Scripture Prophesies the Messiah’s Birth by 7AD
One of the earliest prophecies in the Bible is found in its first book – Genesis. At the end of Jacob’s life (some 1800 years before Christ was born), he calls together his sons to tell them what would befall them (or specifically, what would happen to their descendants) as history progressed. The prediction given to his son Judah, becomes one of the great Messianic prophecies of the Older Testament:
“The scepter shall not depart from Judah, nor a lawgiver from between his feet, until Shiloh comes; and to Him shall be the obedience of the people.” Genesis 49: 10
Who is Shiloh?
Jewish literature down through the ages has identified “Shiloh” as being a reference to the Messiah. Note the following:
* The Aramaic Targum of Onkelos (dates back to the 2nd Century AD – although its tradition probably goes back to the Babylonian Captivity some 700 years earlier) sees this as a reference to the Messiah. It paraphrases the latter part of the Genesis 49: 10 as follows:
“Until Messiah comes to Whom belongs the kingdomâ¦”
* The Targum Pseudo-Jonathan paraphrases the verse in this fashion:
“Until the time that King Messiah shall come”
* The Jerusalem Talmud (1st Century AD) equates “Shiloh” with the Messiah.
* The Midrash Tanhuma (may date back as far as the 4th Century AD) ascribes this to Messiah the King
* The Yalkut Shimoni (13th Century AD) argues that “Shiloh” is a contraction of “shai-ladonai”, a term that shows up in Isaiah 18: 7 meaning, “gift to the Lord. ” It therefore interprets the term to relate to the Messiah:
“Until Shiloh shall come; He is called by the name of Shiloh because all the nations are destined to bring gifts to Israel and to King Messiah, as it is written, ‘In that day shall the present be brought to the Lord of hosts.”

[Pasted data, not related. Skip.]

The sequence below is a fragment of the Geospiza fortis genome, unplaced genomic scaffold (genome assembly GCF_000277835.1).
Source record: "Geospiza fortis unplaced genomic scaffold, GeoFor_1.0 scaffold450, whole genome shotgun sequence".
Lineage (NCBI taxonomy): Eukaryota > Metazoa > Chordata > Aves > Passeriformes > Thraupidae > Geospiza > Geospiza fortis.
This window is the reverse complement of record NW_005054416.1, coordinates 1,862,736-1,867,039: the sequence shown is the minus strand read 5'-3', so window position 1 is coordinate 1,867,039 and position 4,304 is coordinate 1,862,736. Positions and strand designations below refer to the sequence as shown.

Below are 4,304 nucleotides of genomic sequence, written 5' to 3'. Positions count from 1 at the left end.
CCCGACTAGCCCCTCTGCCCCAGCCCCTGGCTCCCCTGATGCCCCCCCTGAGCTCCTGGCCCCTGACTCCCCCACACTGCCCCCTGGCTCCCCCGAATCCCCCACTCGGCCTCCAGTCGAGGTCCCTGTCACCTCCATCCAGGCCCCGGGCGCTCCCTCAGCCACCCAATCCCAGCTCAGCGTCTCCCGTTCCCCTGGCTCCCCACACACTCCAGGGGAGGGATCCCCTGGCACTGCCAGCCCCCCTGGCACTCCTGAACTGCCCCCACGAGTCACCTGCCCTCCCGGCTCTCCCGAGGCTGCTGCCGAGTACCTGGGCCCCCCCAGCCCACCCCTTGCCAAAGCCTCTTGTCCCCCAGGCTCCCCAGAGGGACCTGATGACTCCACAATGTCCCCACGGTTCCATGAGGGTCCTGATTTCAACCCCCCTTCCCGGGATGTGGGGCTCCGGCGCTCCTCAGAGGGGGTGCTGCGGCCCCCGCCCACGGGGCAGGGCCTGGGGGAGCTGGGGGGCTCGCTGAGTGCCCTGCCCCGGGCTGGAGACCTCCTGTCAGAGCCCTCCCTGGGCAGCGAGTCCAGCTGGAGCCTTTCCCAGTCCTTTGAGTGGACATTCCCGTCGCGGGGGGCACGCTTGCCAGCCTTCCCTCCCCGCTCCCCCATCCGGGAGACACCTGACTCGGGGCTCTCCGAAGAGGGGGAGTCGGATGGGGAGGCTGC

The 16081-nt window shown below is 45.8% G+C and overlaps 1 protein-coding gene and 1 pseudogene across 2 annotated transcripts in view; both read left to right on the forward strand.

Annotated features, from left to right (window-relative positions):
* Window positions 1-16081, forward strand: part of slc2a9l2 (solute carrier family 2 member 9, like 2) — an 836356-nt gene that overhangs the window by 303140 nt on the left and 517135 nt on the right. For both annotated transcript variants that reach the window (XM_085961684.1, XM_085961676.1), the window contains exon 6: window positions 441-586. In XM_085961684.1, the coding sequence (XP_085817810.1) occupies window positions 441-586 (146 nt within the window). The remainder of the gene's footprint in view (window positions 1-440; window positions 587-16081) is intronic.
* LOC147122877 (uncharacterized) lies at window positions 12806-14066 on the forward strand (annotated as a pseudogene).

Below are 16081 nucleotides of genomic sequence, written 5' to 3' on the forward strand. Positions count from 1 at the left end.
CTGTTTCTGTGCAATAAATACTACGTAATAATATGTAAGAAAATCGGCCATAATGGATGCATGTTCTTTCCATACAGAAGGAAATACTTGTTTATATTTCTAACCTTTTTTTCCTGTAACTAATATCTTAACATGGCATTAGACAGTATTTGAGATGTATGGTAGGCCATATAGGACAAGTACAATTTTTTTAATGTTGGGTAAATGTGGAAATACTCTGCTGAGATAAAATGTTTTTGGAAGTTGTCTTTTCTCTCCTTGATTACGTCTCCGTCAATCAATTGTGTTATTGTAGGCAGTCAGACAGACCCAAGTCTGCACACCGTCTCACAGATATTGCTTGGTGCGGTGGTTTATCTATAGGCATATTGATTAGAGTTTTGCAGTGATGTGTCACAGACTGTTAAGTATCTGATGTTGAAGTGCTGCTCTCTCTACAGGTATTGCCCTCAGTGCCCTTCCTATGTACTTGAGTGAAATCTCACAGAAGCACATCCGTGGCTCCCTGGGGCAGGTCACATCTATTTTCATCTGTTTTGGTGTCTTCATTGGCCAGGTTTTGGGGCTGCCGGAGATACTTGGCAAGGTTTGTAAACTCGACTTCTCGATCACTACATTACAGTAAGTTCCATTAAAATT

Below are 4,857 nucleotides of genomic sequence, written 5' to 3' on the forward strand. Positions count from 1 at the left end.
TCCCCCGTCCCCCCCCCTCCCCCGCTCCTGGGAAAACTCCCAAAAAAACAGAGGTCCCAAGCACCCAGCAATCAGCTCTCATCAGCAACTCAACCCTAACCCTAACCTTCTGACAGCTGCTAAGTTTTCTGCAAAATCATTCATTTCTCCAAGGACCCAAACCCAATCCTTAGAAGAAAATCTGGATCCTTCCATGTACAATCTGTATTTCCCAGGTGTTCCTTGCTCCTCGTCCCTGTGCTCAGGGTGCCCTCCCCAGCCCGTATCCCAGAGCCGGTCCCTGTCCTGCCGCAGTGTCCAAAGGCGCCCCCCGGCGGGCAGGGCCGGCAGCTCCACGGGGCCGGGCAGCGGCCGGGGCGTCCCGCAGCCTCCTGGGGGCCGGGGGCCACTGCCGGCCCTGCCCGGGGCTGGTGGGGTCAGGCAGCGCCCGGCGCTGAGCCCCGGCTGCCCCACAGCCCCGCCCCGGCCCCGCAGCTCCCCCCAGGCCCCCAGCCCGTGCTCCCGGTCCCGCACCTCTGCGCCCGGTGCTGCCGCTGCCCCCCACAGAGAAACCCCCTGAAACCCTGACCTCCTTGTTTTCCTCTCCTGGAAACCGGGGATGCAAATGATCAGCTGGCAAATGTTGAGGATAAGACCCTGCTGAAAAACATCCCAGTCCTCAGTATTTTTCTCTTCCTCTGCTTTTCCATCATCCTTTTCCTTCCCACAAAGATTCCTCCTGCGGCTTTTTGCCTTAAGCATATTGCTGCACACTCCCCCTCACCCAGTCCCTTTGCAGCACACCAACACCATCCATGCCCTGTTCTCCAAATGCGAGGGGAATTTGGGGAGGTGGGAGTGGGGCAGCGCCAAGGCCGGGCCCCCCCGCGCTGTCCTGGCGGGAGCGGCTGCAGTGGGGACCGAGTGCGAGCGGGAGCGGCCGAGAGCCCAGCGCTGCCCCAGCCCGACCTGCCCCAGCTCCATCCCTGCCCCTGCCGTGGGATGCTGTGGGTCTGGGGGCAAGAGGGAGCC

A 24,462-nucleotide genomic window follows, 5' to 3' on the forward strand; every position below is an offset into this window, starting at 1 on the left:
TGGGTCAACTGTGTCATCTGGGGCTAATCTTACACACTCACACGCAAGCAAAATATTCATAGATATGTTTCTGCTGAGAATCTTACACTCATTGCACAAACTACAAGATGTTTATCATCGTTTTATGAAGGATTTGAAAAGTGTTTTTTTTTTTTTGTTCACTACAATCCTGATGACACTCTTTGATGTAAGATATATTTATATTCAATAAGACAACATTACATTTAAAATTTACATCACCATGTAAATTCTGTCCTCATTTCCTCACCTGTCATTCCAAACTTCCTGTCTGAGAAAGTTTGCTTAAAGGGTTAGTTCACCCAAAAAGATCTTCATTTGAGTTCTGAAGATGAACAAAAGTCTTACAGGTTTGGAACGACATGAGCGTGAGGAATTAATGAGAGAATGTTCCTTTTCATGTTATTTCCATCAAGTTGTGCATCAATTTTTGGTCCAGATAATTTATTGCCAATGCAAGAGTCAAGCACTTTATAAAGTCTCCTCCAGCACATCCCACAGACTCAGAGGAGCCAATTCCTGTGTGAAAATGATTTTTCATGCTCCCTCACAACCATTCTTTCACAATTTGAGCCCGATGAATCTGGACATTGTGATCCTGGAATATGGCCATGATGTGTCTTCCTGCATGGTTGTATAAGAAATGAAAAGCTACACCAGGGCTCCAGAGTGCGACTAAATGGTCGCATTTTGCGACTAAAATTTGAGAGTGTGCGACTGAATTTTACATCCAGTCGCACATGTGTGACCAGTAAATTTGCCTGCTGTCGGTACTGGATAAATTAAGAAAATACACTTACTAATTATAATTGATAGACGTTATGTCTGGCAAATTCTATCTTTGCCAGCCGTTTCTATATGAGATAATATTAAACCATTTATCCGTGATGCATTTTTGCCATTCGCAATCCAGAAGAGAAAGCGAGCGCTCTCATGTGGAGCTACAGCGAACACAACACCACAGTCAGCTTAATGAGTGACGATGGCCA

Much of the information above is sourced a from menorah.org article – please seeMessianic Promise.
What is meant by the Scepter?
Jewish rabbinical thought associated the “Scepter” with the right to adjudicate capital offenses (or what is called the “jus gladii”).
“The term “scepter” refers to their tribal identity and the right to apply and enforce Mosaic Laws and adjudicate capital offenses: jus gladii. It is significant that even during their 70-year Babylonian captivity (606-537 BC) the tribes retained their tribal identity. They retained their own logistics, judges, etc.”
In short, the scepter was the implement held by a ruler particularly as they presided over cases involving capital punishment.
When you put together the meaning of ‘scepter’ with that of ‘Shiloh’, the Genesis passage begins to take on meaning. Namely, that before Judah (the Jews) lost the right to execute capital punishment over its citizens – the Messiah would be on the scene.
When did the scepter depart from Judah?
“In 6-7 A.D., King Herod’s son and successor, Herod Archelaus, was dethroned and banished to Vienna, a city in Gaul. Archelaus was the second son of Herod the Great. The older son, Herod Antipater, was murdered by Herod the Great, along with other family members. (It was quipped at the time that it was safer to be a dog in that household than a member of the family!) Archelaus’ mother was a Samaritan (1/4 or less of Jewish blood) and was never accepted. After the death of Herod (4 BC?), Archelaus had been placed over Judea as “Entharch” by Caesar Augustus. Broadly rejected, he was removed in 6-7 AD
He was replaced by a Roman procurator named Caponius. The legal power of the Sanhedrin was immediately restricted and the adjudication of capital cases was lost. This was normal Roman policy. This transfer of power is mentioned in the Talmud and by Josephus.”
History records that once the Sanhedrin realized they had lost the right to execute capital punishment – that they covered themselves with sackcloth and ashes. The Babylonian Talmud, Chapter 4, folio 37 from the 1st Century records the following:
“Woe unto us for the scepter has departed from Judah and the Messiah has not come!”
They honestly thought God had failed to keep His promise – what they didn’t know was that a young Carpenter’s boy was alive and well in Galilee named ‘Yeshua’ – ‘Jesus’ in the Greek – indeed, ‘Shiloh’ had come!